If we don’t know why we are doing a project, then maybe we shouldn’t be doing it. But on many projects, if you ask the team “what will be different when we finish?” they look confused and start talking about the tasks they are performing.
But the tasks being performed should be moving toward some goal, which should be based on making something different to the way it is now (or would be without the project). Otherwise, to quote my grandmother:
How do you know you are not mistaking activity for progress?
In a recent post I decided to categorise projects according to two dimensions (tactical versus strategic and Operational Excellence versus Innovation). This gave me four kinds of projects to look at:
- Parity projects are large projects that are designed to help the organisation play the same game better. The project might need to be done to stay in the industry, meet compliance requirements or maintain competitiveness. Example might include replacing a legacy computer system or re-engineering existing processes.
- Continuous improvement projects reduce costs, simplify the business or lead to process improvements but are quicker to do than Parity projects and have a tactical impact.
- Differentiation projects change the rules of the game. This might include launching a new product, creating a new service or altering the way the organisation competes.
- Opportunity projects are aimed at a short term gain that is visible to the outside world (increased revenue, better brand recognition) but do not aim to re-engineer the organisation or the product line.
So the world now has a new matrix. But how can I use it to make better decisions about projects? And would it actually be useful in identifying the value we are creating (or accidentally destroying)?
Are we consolidating or innovating?
If we are consolidating then it makes sense to assume that people in the organisation have the background to understand the value that we can create (or destroy?) on our project. Which means that at the end of the project we should therefore be able to show that life is easier, our systems or that we have met our compliance obligations.
It also makes sense that we should be able to predict much of the impact of the project through up front analysis and through talking to the right people internally.
If we are innovating then it is likely that we will be in charted territory, at least to some extent. So it makes sense that we might need outside support or we might need to do some research up front.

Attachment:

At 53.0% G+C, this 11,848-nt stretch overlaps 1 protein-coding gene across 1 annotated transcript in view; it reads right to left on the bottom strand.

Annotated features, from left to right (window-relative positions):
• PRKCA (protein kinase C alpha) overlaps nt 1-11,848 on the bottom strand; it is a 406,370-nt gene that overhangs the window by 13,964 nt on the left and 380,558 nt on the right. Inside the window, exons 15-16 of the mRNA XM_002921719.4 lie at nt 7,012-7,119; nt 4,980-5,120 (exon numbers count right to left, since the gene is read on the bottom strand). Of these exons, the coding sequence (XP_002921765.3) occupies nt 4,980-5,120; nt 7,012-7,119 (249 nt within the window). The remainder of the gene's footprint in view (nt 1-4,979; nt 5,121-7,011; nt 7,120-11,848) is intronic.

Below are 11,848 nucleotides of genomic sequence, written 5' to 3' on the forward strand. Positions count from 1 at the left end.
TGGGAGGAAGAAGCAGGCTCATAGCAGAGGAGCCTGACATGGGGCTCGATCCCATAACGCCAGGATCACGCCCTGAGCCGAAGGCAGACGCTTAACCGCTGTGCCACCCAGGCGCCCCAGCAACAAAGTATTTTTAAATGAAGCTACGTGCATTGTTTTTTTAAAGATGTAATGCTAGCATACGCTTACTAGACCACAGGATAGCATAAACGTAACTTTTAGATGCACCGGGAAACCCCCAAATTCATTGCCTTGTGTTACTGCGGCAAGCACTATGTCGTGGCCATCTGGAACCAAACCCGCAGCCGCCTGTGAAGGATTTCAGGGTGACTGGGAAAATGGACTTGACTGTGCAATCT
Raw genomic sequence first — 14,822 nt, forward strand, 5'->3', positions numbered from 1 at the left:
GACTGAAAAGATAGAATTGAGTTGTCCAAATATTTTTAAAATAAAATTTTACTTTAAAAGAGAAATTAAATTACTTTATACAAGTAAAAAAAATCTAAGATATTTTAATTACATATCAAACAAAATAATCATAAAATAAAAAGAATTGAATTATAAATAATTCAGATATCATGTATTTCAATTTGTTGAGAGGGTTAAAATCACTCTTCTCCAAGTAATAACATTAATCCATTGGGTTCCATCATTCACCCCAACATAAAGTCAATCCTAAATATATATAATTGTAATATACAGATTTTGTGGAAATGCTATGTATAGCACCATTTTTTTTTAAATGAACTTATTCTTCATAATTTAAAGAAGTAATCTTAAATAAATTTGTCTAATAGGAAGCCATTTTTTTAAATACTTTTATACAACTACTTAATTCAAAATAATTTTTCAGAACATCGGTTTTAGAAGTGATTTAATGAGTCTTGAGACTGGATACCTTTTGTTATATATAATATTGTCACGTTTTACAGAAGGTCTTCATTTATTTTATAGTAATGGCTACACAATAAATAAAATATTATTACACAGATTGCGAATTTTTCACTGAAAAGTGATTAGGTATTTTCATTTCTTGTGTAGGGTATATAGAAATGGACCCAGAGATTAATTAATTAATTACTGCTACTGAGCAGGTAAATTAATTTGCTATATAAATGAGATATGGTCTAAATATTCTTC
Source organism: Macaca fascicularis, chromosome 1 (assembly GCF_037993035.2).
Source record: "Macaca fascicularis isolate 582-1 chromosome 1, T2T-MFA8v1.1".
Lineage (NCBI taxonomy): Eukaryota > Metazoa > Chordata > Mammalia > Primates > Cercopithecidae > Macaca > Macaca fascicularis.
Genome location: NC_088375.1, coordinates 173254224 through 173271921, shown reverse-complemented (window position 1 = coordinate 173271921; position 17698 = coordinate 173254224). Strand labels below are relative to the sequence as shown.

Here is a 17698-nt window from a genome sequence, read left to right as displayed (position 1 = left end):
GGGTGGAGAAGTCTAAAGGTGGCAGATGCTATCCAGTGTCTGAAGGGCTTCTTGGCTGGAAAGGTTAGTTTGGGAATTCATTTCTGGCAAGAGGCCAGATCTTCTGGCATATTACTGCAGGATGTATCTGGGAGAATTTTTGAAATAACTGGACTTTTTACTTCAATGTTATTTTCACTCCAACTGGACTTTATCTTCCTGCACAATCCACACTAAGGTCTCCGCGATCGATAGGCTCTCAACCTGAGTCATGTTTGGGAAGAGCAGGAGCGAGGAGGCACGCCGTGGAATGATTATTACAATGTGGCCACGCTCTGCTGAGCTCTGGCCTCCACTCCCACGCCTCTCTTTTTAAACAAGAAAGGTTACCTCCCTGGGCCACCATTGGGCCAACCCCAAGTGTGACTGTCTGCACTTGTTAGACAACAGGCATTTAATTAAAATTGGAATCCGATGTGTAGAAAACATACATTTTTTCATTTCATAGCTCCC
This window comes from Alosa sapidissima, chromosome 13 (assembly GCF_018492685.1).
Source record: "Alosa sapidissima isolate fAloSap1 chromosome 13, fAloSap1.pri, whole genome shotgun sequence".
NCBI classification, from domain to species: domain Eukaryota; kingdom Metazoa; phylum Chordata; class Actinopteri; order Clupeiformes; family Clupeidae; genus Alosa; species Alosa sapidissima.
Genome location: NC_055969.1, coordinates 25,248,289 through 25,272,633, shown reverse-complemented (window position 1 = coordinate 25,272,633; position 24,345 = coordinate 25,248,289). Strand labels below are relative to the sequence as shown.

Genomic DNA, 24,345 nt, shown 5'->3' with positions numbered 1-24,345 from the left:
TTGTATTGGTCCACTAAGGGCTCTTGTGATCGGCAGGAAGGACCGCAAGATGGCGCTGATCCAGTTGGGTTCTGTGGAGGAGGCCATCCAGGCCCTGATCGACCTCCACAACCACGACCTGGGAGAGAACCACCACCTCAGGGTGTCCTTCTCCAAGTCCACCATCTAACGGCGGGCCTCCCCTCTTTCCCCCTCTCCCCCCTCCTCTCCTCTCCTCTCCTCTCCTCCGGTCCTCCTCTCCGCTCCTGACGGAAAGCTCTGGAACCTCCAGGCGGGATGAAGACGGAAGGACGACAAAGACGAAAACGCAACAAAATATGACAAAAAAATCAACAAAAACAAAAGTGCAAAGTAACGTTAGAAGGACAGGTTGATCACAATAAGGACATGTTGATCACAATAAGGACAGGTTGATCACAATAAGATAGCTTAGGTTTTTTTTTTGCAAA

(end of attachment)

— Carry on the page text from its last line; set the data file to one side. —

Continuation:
We might also need to experiment a bit, make some mistakes and learn as we go. Which in turn means that we will want to test our hypotheses as we progress. This suggests to me that we might use a more agile approach to the project.
If we are innovating then it also makes sense that the world should be different when we are finished. So we should be able to predict how the world will be different. We might be uncertain about the full impact of what we are doing, but the more uncertain we are, the higher the risk that the project will result in consequences we don’t really want. Thus the clearer we are on our initial hypothesis, the more effective we will be at testing whether the outcome is unfolding the way we hoped, or whether there are new threats and opportunities emerging.
Is this strategic or tactical?
Many tactical projects have been tied down by unwanted scope increases where someone in the organisation said “if we are doing x, why don’t we do y at the same time?” or “If we are touching the customer service interface, we should see if anyone wants to order coffee while we are there?”. As a result many sales opportunities are missed while we attach more and more peripheral ideas to our original one.
On the other hand, many strategic projects have been unsuccessful because the organisation stops paying attention to them even as the project begins. IT development teams attempting to do a system upgrade are distracted by multiple small requests or a new brand campaign is diluted by a series of local sales initiatives that all made money but distracted customers and internal teams from the new intended direction.
So it makes sense that a tactical solution should be kept short and sharp and be delegated to the local team who can implement it. But there is a risk that it will be undermining a strategic initiative so we need to ensure that this is taken into account.
It also makes sense that we need real focus and stamina for a strategic project to succeed. So we need widespread communication and executive support. But there is a risk that we will hold back smaller initiatives that would have added value, or get tangled in political issues as some managers worry about the shift in power that the project represents.
While some questions apply equally to all projects (why are we doing this? Who is paying for it?) the questions we might want to ask different questions for different types of projects. But rather than just telling the business analyst to “ask different questions as needed” I think it might be useful to come up with a rough starting point for different types of projects. And I think the four categories shown here might help to give business analysts and project managers a better starting point.
So my next post will be about the types of questions we could use as a starting point for each type of project.
But in the meantime, even asking whether we are innovating or consolidating and whether we see this as strategic or tactical might help start the conversation.